Why does a broken magnet form two new ones?

28 November 2016
Presented by Liam Messin.

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Why is it that, when we break a magnet in half, we get two new magnets? Why don't we just get separate north and south poles formed? Liam Messin set out to find the answer with Tim Boyd, a Cambridge undergraduate...

In this episode

A horseshoe magnet

00:00 - Why does a broken magnet form two new ones?

We find out how broken magnets still 'know' they're magnets...

Why does a broken magnet form two new ones?

Liam Messin set out to answer this attractive question with Tim Boyd, a Cambridge undergraduate...

Tim - Thinking of magnets having a north and south pole is slightly misleading. They have a thing known as a dipole. This means that they have one pole with a north and south end, but it is a little more complicated than that.

What we think of as a magnet - a bar magnet is made of lots of little magnets all pointing the same way as each other. These little magnets are called domains and each has it's own dipole, so a north and south end. Therefore the strength of the magnet is the total of all these little magnets. However, if all the little magnets point in a random direction, then the total would be zero; there would be no magnetisation.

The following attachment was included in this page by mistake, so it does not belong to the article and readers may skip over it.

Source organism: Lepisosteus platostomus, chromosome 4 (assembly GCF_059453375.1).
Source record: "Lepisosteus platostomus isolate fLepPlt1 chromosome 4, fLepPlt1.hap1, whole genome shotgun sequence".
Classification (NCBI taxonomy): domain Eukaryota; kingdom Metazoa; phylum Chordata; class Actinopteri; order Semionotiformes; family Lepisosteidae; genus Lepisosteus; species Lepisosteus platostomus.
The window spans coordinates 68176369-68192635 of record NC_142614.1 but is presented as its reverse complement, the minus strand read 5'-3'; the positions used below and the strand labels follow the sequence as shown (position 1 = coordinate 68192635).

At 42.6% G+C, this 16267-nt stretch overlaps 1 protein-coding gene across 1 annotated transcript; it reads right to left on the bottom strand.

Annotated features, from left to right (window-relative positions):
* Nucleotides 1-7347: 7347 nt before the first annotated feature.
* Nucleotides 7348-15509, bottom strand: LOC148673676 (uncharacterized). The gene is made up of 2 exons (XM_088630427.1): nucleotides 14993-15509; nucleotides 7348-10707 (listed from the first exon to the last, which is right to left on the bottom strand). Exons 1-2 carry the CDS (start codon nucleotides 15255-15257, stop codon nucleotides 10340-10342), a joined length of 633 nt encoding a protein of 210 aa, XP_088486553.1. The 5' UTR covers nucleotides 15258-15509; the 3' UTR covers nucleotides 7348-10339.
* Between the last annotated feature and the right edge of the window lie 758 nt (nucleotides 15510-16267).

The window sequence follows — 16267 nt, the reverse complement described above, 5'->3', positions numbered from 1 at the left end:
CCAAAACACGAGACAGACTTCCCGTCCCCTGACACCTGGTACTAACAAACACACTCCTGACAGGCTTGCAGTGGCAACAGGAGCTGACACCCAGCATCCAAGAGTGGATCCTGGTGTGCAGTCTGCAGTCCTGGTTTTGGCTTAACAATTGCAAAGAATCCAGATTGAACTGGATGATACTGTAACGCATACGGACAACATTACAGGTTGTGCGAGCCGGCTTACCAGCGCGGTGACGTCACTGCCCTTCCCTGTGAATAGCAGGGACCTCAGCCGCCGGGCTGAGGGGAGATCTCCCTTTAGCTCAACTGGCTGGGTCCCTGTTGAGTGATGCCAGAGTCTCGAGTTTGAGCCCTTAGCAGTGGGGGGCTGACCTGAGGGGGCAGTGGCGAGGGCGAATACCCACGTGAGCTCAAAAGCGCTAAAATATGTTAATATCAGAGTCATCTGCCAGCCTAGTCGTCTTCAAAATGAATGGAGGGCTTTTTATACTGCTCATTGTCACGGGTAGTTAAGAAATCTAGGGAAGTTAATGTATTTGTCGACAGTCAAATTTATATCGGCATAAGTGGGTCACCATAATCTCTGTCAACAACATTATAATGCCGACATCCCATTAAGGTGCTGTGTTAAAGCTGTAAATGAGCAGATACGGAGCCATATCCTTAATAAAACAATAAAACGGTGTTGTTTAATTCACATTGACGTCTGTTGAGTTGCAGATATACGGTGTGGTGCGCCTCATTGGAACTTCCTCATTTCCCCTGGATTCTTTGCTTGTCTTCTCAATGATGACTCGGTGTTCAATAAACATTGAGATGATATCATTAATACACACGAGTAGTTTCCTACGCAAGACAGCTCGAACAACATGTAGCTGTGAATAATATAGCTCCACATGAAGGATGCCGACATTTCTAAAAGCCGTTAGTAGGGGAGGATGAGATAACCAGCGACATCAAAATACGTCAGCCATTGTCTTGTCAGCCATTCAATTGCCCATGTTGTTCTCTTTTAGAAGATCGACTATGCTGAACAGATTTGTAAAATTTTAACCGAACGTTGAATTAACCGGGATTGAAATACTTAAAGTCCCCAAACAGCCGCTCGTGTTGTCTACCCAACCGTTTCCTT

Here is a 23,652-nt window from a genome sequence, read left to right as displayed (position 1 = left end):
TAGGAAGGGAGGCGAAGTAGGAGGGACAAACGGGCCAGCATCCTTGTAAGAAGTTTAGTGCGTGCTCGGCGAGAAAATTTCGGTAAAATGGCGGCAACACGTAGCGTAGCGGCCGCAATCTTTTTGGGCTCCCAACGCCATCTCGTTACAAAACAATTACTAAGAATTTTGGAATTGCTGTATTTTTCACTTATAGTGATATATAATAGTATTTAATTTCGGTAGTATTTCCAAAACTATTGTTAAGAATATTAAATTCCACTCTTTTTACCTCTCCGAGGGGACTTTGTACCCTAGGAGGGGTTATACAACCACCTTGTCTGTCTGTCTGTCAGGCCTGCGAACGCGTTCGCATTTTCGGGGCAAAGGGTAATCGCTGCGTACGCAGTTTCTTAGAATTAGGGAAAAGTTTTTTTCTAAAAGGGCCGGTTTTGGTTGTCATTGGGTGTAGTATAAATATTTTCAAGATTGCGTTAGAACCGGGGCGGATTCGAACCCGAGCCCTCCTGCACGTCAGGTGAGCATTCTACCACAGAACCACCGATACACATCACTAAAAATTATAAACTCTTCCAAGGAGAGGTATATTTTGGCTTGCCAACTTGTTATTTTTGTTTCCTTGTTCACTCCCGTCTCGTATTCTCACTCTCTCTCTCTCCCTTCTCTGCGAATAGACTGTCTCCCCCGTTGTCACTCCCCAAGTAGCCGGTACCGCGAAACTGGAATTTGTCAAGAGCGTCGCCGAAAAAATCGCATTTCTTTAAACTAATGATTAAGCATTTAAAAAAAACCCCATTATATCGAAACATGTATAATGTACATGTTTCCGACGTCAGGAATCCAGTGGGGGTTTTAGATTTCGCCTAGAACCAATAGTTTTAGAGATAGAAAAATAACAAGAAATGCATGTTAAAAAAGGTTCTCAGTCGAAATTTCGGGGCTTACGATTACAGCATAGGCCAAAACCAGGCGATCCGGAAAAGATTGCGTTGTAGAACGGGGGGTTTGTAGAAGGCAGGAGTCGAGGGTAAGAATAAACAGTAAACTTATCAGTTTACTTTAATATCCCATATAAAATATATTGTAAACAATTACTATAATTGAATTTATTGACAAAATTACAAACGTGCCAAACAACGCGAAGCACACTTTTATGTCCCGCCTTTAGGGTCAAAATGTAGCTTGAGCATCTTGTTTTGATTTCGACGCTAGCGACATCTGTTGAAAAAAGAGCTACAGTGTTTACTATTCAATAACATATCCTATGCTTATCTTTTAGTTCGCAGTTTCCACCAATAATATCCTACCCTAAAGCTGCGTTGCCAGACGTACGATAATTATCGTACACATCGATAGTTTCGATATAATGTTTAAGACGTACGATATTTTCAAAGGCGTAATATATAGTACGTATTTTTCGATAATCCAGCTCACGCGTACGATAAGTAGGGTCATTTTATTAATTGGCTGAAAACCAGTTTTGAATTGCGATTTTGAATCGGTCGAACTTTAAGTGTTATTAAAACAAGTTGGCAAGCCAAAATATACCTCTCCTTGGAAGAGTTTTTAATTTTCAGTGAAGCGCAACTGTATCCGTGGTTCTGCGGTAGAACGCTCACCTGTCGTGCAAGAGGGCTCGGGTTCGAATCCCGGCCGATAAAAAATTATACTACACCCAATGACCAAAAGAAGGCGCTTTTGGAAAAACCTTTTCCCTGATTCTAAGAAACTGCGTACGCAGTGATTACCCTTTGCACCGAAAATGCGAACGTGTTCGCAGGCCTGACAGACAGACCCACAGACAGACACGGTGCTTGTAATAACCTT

Before you may have been told to be careful not to drop magnets. This is because, if we shake around all the little magnets, they will no longer point in the same direction and so the magnet will no longer be magnetised.

Liam - Noted - don't drop magnets. But wait a minute, how do we get our little magnets all lined up beforehand?

Tim - We do this by putting the magnet near a really strong magnet, which then pulls all the little magnets to point in the same direction. If the really strong magnet is then taken away, there is nothing to pull the little magnet away from pointing in this direction, so they stay happily pointing in the same direction and we have magnetisation.

Liam - To make a magnet, we need a magnet? Luckily there are both naturally occurring magnets and electromagnets for this task. However we make them we always get the situation of loads of little magnets all pointing in the same direction. So what happens when we break a magnet in half?

Tim - You split into two magnets made of lots of little magnets all pointing in the same way. So if the right hand of the original was north and the left hand south, then the right hand end of the two new magnets would be north and the left hand end south. The direction of the dipole hasn't changed - the north end and the south end are still in the same place. The strength of these new magnets is half that of the original as it is made from half of the little magnets. The magnet doesn't need to know it has been broken or change its magnetic structure, it already has the new poles.

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